At about 8 minutes past 11am, the Royal car swept along and stopped next to the Council Chambers.  Moss and Roger had taken up position behind the crowd at the lower end of the High Street so were able to see the royal party arrive in the car.  They stayed there until they left the City Chambers, then made their way back to the Yes-U-Are building.

The other Street Pastors had been engaging in conversation with members of the public but the crowds hushed on the arrival of the royal car.  Shouts of “God save the King” were heard as well as some clapping.  A few moments earlier some “boos” were heard from amongst the crowd around the corner near the Council building, but these evidently were reserved for Nicola Sturgeon the First Minister of Scotland.

The ceremony in the City Chambers lasted nearly an hour so it was a while before the Royal party emerged.  Those of us on the grassy area saw the King and Queen Consort slowly walk down the street stopping to speak to members of the crowd who eagerly shook hands with them and bunches of flowers were given to Camilla.  Again, there were shouts of “God save the King” and the Royal couple appeared happy and pleased to receive people’s welcome comments.  From where some of us were standing, Camilla walked towards the grassy area which was a slight diversion from following the King down towards the Abbey.  She had a lively conversation with people standing there which was appreciated by all.  She then turned to walk towards the Abbey.

At this point Helen left to join Moss and Roger for a welcome cup of coffee washed down with biscuits and pecan slices.  We had a cheerful chat looking back on what had been an enjoyable morning if a rather unusual patrol.

Wilma and the remaining Street Pastors stayed in the area and had conversations with school pupils (one was so delighted that the King had shaken his hand, he exclaimed “I will never wash this hand again!!”). We had conversations with parents with toddlers, and with the police. After a while, the King left the Abbey and we waved and cheered the Royal party. We went into a café but it was too crowded – however we did have two conversations there before we left. We went up to the High Street, stopping for a number of conversations on the way. Six of us went into the café and one SP invited a young man to join us. We had a long conversation about technology and about spiritual matters. We also had a lengthy conversation with a young man who had been a missionary in Pakistan, and a lady who had seen us on the street and came to ask what we were doing. A lady sitting at the next table also chatted with us, and as we left the café, a dog with a sore paw attracted our attention, leading to a conversation with the owners. A man in a kilt stopped us at the exit and had a number of questions for us, and we had a good conversation with him. One street pastor went shopping and although she was no longer in uniform she was approached by a lady who recognised her as a street pastor – she wanted to talk about problems she was having in her life. After few more  conversations at the bus stop, we left Dunfermline.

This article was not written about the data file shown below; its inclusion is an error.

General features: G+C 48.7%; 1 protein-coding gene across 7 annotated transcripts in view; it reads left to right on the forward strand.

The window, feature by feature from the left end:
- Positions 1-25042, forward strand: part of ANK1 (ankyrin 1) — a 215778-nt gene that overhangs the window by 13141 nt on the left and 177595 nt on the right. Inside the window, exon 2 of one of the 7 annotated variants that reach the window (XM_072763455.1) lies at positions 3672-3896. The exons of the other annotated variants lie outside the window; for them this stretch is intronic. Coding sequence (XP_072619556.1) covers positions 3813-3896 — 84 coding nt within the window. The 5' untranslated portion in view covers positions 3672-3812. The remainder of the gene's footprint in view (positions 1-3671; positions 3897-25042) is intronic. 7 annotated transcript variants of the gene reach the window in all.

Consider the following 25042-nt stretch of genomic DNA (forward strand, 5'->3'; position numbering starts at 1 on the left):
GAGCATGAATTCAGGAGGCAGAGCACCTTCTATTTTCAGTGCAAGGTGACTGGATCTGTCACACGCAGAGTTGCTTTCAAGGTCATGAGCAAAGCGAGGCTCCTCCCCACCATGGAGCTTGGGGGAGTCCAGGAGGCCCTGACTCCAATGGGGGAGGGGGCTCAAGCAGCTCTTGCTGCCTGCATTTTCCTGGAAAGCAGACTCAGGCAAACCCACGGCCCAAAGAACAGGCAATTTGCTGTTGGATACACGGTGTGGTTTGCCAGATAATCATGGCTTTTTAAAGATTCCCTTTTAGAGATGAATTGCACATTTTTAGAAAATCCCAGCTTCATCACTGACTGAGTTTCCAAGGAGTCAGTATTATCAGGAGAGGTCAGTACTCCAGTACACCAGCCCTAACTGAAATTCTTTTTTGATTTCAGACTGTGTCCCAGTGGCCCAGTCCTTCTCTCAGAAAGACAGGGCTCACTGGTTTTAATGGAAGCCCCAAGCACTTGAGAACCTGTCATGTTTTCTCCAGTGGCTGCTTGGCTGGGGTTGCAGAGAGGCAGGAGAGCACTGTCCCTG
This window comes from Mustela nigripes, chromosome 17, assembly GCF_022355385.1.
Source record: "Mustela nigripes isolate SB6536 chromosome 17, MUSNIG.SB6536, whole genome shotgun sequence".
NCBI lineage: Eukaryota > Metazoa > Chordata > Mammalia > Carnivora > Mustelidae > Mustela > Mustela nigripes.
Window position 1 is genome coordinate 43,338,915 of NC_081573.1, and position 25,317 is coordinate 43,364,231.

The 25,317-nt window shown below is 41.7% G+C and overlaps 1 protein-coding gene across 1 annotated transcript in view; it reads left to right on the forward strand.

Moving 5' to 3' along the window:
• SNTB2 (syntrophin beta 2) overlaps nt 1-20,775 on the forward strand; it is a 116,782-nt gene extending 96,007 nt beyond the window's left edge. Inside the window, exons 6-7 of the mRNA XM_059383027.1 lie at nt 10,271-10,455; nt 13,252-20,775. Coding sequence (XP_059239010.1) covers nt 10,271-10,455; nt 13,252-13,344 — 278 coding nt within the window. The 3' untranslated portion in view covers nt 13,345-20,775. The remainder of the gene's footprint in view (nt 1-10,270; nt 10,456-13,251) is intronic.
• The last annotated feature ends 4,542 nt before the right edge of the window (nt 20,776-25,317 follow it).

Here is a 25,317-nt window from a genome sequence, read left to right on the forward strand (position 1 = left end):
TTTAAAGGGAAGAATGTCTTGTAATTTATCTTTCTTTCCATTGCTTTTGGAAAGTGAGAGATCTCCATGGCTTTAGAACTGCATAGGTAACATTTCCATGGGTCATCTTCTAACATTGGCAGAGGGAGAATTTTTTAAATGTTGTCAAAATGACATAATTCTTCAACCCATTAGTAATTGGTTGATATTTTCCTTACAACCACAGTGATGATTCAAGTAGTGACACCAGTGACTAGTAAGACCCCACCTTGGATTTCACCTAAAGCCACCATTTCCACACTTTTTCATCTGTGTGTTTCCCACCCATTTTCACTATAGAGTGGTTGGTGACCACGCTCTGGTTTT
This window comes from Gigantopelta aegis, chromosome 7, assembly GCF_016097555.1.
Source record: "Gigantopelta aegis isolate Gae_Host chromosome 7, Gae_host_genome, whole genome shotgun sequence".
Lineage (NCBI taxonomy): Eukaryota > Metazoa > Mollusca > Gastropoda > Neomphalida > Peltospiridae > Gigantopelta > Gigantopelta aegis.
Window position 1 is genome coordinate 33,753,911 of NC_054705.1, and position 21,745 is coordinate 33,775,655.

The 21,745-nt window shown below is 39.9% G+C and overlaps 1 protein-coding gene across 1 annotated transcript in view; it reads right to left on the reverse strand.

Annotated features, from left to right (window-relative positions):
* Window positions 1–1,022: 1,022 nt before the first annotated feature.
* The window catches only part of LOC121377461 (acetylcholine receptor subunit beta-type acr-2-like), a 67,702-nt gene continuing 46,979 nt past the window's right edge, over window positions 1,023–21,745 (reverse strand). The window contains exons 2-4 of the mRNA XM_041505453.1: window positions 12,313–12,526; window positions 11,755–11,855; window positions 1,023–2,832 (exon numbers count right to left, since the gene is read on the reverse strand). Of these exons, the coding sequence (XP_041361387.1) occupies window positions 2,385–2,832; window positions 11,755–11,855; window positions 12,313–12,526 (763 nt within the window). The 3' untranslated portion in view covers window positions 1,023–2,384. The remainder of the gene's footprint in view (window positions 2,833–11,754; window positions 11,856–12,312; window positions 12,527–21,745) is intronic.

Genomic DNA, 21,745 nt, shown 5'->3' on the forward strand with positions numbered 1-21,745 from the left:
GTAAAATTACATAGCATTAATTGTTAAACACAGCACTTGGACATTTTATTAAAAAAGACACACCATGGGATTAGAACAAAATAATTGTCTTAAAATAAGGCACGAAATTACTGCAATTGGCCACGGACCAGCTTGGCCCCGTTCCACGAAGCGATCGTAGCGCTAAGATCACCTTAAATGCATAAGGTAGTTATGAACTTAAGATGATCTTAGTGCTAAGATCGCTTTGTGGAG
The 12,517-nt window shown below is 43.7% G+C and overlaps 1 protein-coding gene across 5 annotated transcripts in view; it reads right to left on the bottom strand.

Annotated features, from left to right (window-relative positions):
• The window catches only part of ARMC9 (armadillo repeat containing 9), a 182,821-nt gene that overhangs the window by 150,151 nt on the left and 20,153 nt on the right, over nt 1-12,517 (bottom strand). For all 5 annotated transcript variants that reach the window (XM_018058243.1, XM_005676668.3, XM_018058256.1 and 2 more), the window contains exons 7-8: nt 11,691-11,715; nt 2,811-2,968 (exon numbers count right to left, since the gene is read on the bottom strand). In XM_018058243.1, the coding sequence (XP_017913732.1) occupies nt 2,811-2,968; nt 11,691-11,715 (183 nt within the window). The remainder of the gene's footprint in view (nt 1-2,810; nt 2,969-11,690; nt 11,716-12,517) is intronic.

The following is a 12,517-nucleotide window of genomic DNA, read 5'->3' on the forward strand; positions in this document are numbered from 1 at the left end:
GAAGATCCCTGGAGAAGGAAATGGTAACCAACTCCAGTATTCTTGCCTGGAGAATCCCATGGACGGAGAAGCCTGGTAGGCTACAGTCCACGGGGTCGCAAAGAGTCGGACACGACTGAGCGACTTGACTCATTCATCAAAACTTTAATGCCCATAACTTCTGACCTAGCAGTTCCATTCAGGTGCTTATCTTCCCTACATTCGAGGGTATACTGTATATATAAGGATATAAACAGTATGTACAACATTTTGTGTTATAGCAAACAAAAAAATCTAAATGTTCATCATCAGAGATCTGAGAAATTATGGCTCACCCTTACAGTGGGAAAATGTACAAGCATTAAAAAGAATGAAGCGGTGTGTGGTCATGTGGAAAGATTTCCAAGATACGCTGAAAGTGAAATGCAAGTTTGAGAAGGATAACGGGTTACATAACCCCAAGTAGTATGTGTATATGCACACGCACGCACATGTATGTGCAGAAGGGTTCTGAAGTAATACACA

Helen Mulford & Wilma Aitchison

10th October 2022